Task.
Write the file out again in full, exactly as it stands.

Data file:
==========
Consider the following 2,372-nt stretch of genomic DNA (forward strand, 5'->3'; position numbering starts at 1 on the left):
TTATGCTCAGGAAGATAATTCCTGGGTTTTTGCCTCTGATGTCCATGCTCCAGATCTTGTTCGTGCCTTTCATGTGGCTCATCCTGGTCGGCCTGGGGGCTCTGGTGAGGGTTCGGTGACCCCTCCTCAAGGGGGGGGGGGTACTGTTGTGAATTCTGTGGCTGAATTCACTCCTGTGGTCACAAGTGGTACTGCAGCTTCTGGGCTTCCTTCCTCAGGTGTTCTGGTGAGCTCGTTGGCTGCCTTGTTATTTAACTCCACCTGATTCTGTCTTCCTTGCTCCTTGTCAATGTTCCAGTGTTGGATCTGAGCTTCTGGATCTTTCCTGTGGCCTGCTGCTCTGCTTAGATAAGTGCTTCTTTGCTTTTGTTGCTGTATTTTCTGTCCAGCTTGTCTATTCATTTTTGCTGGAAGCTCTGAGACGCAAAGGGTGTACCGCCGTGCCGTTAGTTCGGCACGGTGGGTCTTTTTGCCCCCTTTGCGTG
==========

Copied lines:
Consider the following 2,372-nt stretch of genomic DNA (forward strand, 5'->3'; position numbering starts at 1 on the left):
TTATGCTCAGGAAGATAATTCCTGGGTTTTTGCCTCTGATGTCCATGCTCCAGATCTTGTTCGTGCCTTTCATGTGGCTCATCCTGGTCGGCCTGGGGGCTCTGGTGAGGGTTCGGTGACCCCTCCTCAAGGGGGGGGGGGTACTGTTGTGAATTCTGTGGCTGAATTCACTCCTGTGGTCACAAGTGGTACTGCAGCTTCTGGGCTTCCTTCCTCAGGTGTTCTGGTGAGCTCGTTGGCTGCCTTGTTATTTAACTCCACCTGATTCTGTCTTCCTTGCTCCTTGTCAATGTTCCAGTGTTGGATCTGAGCTTCTGGATCTTTCCTGTGGCCTGCTGCTCTGCTTAGATAAGTGCTTCTTTGCTTTTGTTGCTGTATTTTCTGTCCAGCTTGTCTATTCATTTTTGCTGGAAGCTCTGAGACGCAAAGGGTGTACCGCCGTGCCGTTAGTTCGGCACGGTGGGTCTTTTTGCCCCCTTTGCGTG